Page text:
Bitter Finds a Friend
Preached by Jason Abbott, senior pastor
1 Now Naomi had a relative of her husband’s, a worthy man of the clan of Elimelech, whose name was Boaz. 2 And Ruth the Moabite said to Naomi, “Let me go to the field and glean among the ears of grain after him in whose sight I shall find favor.” And she said to her, “Go, my daughter.” 3 So she set out and went and gleaned in the field after the reapers, and she happened to come to the part of the field belonging to Boaz, who was of the clan of Elimelech. 4 And behold, Boaz came from Bethlehem. And he said to the reapers, “The Lord be with you!” And they answered, “The Lord bless you.” 5 Then Boaz said to his young man who was in charge of the reapers, “Whose young woman is this?” 6 And the servant who was in charge of the reapers answered, “She is the young Moabite woman, who came back with Naomi from the country of Moab. 7 She said, ‘Please let me glean and gather among the sheaves after the reapers.’ So she came, and she has continued from early morning until now, except for a short rest.”
8 Then Boaz said to Ruth, “Now, listen, my daughter, do not go to glean in another field or leave this one, but keep close to my young women. 9 Let your eyes be on the field that they are reaping, and go after them. Have I not charged the young men not to touch you? And when you are thirsty, go to the vessels and drink what the young men have drawn.” 10 Then she fell on her face, bowing to the ground, and said to him, “Why have I found favor in your eyes, that you should take notice of me, since I am a foreigner?” 11 But Boaz answered her, “All that you have done for your mother-in-law since the death of your husband has been fully told to me, and how you left your father and mother and your native land and came to a people that you did not know before. 12 The Lord repay you for what you have done, and a full reward be given you by the Lord, the God of Israel, under whose wings you have come to take refuge!” 13 Then she said, “I have found favor in your eyes, my lord, for you have comforted me and spoken kindly to your servant, though I am not one of your servants.”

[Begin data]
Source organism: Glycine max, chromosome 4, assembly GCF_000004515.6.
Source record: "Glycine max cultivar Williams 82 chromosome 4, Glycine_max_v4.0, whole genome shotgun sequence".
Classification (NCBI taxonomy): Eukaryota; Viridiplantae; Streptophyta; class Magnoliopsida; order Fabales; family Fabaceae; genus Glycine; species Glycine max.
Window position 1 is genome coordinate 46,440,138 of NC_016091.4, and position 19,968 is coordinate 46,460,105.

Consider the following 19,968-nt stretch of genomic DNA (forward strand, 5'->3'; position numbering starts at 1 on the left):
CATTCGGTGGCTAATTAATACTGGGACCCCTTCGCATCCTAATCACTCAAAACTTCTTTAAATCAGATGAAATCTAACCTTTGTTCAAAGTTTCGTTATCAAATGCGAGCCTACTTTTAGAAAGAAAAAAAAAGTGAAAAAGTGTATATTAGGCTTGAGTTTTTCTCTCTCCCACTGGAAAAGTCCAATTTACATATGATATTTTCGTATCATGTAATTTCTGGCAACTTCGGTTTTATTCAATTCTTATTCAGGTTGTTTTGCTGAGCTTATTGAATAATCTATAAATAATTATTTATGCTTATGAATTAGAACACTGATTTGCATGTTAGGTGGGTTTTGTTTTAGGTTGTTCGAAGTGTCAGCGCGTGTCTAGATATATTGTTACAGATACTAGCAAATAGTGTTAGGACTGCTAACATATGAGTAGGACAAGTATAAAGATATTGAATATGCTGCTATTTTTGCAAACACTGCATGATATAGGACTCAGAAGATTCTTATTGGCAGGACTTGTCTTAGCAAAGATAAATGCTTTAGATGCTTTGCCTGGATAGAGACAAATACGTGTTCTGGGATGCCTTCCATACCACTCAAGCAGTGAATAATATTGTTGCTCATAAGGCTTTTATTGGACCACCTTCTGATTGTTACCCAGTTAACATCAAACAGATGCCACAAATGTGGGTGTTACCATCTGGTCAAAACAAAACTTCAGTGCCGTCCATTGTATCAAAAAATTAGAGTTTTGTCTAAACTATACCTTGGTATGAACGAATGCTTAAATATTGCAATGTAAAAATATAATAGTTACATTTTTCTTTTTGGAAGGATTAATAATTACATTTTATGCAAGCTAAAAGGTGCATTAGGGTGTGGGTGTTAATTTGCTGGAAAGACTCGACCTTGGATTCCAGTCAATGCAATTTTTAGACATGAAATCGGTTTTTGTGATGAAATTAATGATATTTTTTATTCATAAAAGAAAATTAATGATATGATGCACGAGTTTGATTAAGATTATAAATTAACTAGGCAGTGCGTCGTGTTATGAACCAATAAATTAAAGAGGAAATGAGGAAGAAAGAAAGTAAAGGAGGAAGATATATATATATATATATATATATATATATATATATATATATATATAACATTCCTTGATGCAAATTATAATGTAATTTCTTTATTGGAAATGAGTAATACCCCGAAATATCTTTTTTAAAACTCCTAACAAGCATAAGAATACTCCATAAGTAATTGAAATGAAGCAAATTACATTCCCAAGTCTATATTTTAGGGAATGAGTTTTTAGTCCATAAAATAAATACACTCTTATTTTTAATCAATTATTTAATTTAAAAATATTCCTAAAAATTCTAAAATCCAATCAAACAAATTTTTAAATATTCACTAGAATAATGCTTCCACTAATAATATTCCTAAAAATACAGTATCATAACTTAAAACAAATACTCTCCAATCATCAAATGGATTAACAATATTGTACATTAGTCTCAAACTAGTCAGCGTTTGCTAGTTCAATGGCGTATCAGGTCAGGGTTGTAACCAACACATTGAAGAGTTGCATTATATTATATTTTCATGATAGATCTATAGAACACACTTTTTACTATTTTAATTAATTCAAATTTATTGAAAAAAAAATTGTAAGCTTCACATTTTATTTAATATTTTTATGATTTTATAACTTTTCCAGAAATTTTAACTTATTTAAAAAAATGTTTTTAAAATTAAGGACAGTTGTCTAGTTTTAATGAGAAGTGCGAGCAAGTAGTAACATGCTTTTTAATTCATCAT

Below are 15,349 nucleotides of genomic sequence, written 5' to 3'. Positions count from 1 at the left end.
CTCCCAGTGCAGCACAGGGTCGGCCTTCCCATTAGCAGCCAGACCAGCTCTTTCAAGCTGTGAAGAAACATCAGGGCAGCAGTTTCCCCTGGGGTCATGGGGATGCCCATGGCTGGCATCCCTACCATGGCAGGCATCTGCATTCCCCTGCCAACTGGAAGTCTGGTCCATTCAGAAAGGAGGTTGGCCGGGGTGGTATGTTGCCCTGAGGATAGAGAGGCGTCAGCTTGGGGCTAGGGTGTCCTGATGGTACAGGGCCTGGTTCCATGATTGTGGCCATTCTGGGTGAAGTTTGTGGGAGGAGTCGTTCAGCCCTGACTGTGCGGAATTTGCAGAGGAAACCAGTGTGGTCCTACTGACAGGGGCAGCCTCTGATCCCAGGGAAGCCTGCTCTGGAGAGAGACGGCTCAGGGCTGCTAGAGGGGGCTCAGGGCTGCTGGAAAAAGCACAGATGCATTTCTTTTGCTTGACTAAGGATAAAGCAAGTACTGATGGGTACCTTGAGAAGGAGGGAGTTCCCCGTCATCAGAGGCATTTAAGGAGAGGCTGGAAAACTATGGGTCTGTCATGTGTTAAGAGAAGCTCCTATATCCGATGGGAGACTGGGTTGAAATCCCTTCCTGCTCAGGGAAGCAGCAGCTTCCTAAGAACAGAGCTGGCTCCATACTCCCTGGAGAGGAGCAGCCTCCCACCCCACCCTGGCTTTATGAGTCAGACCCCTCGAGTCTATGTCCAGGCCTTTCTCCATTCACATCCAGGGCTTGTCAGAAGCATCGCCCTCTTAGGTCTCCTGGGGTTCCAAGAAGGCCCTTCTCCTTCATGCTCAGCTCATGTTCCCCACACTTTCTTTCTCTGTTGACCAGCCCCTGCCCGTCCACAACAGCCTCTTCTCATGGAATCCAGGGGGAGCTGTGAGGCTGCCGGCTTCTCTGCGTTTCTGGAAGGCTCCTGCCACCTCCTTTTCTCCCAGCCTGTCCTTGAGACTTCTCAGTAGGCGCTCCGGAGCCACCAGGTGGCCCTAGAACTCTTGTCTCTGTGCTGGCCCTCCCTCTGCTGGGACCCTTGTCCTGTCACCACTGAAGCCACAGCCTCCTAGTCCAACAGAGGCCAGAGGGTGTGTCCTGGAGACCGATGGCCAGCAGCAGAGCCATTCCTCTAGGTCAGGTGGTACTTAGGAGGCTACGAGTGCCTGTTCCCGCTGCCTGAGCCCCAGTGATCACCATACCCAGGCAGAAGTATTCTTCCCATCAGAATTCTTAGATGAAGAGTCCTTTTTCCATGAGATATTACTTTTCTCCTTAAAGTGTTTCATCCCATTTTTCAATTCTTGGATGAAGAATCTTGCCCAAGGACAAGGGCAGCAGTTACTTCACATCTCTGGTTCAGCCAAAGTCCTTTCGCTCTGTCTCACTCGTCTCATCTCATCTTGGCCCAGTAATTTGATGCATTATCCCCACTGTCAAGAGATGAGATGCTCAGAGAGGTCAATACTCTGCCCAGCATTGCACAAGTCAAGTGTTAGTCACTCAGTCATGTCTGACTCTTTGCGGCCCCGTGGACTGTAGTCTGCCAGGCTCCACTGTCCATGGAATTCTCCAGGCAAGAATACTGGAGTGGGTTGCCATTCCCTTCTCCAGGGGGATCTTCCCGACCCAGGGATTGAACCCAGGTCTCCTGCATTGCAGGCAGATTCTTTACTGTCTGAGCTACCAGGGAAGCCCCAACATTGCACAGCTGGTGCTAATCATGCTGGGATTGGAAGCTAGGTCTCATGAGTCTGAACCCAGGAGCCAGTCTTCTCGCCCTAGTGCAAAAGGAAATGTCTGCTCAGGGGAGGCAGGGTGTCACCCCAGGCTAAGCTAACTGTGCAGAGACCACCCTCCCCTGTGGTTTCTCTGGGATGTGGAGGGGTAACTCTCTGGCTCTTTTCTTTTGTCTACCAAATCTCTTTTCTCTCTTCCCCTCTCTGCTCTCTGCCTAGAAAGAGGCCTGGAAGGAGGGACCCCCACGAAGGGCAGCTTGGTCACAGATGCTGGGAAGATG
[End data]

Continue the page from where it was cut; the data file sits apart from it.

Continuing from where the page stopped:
14 And at mealtime Boaz said to her, “Come here and eat some bread and dip your morsel in the wine.” So she sat beside the reapers, and he passed to her roasted grain. And she ate until she was satisfied, and she had some left over. 15 When she rose to glean, Boaz instructed his young men, saying, “Let her glean even among the sheaves, and do not reproach her. 16 And also pull out some from the bundles for her and leave it for her to glean, and do not rebuke her.”